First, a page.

i’m not saying that you should have like 10 destroyers and forget about everything else, but having them be the firepower of your task force is not a bad idea,
    especially if your Japan which is the only country i play as



  • Hey All,

    I suppose that you just need a mass fleet where every you go (if you fight mostly Navy conflicts AKA Japan) the thing is they can see you coming from the other side of the ocean / a few turns away.

    That might be the best card to play just telling the opposing force (OP4) you there might be all you need to do so as to avoid a fight.


  • Moderator

    I perfer AC’s + ftrs.  They give you the best range and are the best defensively, and still pack a significant offensive punch.  You only need 1 dd and that is assuming your opponent has a sub.

    If you’re worried about someone attacking your fleet, trns are the best fodder b/c they can fire at planes (while subs cannot), plus they can always move troops.

    Ftrs are equal to DD’s offensively, are better defensively and cost 2 ipc less.

    For 36 IPC, I’d rather buy 1 AC, 2 ftrs than 3 dds.

    DDs and Subs are one dimensional.

    Trns, Ftrs help in land battles.

    Per Jens fleet example, I’d much rather have:

    1 BB, 2 DD, 4 AC, 8 Ftrs, 4 subs

    Any serious threat (ie a large sub attack force) can be sunk before it even reaches your fleet since your ftrs can flyout 3 and be picked up by your AC’s for the 4th move.  I’d even consider trading in a dd and some subs for another AC with 2 ftrs, or just additional trns.

    I think it is to your advantage to build a defensive fleet (trns for fodder) and force your opponent to buy the subs and attack you, rather than you buying a bunch of subs to attack him.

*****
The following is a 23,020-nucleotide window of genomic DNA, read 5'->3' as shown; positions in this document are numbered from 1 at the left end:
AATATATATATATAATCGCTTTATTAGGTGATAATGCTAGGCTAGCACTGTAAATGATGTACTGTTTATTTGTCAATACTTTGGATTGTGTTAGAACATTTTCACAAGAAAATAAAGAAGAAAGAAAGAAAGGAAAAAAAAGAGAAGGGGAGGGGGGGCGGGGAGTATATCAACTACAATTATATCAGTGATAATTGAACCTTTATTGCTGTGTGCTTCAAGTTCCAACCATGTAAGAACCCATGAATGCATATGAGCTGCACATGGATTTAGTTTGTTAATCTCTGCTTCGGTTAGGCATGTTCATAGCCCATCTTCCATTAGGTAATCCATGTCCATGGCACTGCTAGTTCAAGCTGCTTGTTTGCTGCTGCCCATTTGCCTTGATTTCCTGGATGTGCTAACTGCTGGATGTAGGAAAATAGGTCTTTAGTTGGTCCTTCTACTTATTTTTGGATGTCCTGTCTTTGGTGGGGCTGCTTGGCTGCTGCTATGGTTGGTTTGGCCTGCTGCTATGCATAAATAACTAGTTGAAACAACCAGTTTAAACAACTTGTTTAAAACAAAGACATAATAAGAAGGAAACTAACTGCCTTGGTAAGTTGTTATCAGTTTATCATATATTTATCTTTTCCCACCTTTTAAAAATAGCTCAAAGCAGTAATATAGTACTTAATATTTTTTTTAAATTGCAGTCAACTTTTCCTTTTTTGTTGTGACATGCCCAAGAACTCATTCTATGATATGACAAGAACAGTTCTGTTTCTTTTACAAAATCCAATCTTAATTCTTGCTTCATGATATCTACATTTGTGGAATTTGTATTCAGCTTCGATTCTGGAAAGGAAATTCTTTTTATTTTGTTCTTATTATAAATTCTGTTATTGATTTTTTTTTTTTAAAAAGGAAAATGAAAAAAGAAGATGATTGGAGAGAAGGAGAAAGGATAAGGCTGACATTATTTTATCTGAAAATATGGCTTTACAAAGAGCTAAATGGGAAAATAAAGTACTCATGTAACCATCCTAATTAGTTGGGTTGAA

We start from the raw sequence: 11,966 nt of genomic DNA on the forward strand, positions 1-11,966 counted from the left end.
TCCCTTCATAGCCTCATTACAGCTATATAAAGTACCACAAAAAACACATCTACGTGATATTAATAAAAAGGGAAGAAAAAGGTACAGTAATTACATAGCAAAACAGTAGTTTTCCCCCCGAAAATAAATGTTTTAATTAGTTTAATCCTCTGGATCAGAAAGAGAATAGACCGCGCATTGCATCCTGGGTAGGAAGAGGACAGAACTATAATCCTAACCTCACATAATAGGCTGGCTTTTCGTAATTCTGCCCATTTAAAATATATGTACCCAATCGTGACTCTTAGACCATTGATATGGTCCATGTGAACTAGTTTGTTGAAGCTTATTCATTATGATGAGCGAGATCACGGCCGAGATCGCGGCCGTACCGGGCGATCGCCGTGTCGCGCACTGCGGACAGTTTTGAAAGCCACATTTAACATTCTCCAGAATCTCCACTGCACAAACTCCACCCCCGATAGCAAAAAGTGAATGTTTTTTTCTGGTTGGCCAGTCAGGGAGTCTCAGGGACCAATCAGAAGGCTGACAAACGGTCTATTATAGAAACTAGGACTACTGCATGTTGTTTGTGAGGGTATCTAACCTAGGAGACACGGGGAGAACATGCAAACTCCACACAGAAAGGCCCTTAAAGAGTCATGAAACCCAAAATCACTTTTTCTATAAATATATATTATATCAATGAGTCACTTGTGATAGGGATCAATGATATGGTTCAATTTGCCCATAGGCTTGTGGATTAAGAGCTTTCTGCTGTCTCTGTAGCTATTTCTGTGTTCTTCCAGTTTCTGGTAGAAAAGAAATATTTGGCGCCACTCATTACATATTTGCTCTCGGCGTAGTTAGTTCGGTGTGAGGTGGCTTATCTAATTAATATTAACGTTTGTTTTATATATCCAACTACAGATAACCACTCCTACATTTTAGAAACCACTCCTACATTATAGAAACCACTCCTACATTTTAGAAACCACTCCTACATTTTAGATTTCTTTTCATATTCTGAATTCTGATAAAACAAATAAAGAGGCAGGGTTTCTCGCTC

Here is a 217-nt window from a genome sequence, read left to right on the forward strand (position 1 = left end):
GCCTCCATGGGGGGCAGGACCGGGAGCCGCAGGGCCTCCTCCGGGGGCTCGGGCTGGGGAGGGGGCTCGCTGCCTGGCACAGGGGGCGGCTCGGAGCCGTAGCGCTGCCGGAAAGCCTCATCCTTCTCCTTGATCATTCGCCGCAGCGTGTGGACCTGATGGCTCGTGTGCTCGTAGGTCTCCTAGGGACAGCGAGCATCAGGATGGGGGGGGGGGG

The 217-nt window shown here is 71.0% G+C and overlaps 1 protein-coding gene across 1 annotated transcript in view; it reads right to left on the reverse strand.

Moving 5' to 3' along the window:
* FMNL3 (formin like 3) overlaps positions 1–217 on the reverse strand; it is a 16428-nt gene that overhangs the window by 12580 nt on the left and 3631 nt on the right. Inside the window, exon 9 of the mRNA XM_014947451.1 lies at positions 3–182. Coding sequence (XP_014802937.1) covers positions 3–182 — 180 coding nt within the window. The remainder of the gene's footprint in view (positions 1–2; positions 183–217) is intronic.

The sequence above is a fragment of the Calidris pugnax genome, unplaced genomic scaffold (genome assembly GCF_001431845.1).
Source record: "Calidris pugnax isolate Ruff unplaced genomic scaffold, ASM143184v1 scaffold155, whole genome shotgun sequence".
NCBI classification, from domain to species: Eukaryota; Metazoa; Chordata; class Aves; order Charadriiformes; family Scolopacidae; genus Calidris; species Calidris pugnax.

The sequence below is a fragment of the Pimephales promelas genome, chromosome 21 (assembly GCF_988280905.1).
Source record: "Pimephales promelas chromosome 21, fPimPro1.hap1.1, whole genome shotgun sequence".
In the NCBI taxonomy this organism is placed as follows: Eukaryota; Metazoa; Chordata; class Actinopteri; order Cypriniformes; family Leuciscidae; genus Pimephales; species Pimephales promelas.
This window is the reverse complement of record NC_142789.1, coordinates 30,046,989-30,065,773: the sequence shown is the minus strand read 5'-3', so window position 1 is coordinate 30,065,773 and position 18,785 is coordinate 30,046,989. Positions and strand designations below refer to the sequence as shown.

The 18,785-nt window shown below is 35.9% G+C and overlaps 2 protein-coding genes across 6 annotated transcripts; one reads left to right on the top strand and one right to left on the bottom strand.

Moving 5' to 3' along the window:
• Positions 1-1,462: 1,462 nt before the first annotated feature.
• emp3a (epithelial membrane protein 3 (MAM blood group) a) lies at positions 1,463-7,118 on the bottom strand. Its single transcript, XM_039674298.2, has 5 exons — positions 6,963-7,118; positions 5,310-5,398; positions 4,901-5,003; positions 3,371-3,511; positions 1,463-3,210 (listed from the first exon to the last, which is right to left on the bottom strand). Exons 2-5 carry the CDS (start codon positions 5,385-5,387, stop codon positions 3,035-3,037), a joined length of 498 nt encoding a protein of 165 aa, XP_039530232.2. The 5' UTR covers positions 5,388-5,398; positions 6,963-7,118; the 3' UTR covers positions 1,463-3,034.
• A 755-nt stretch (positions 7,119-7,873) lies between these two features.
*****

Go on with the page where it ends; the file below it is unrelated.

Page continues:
• Yeah,

    I would think it a good idea to maintain a good Naval Air Wing. this way you can initiate a strafe attack to “thin out there numbers” and return to the CV’s in time for them to attack you.



  • @DarthMaximus:

    Any serious threat (ie a large sub attack force) can be sunk before it even reaches your fleet since your ftrs can flyout 3 and be picked up by your AC’s for the 4th move.

    So let us say that I have a LARGE sub attack force, call it 9 subs.  You have 2 carriers and 4 fighters.  (Both fleets cost 72 IPC).

    You fly your 4 fighters out and hose 2 subs.  Then you fly back to your carriers that are in range of my subs.  Then my 7 subs attack, get sub shots on both carriers, kill the carriers, and I lose 2 more subs to fighter fire before I submerge.  Your fighters splash into the water.  I have 5 subs left.

    Granted, that is taking things hella out of context.  But that goes to my point that you should build to counter what your opponent builds.

    As rjclayton wrote, navies are pretty much for transporting cost-effective ground units around.  That is a pretty damn good point.  It is also the reason why you WILL want to have transports as fodder rather than subs a lot of the time.

    A sub is like “I’m going to mess with your navy.  But I’m not going to mess with ANYTHING else.  I’m not going to mess with your ground units, or your air units.  Nope, Imma just sit here in the sea and look mean.”

    A transport is like “IM IN UR FACE SUCKA!  NOW WAT?!  HAHAHA!”

    True, a sub has an attack of 2, and a transport has no attack.  But try using a sub to invade a land territory.  Doesn’t work.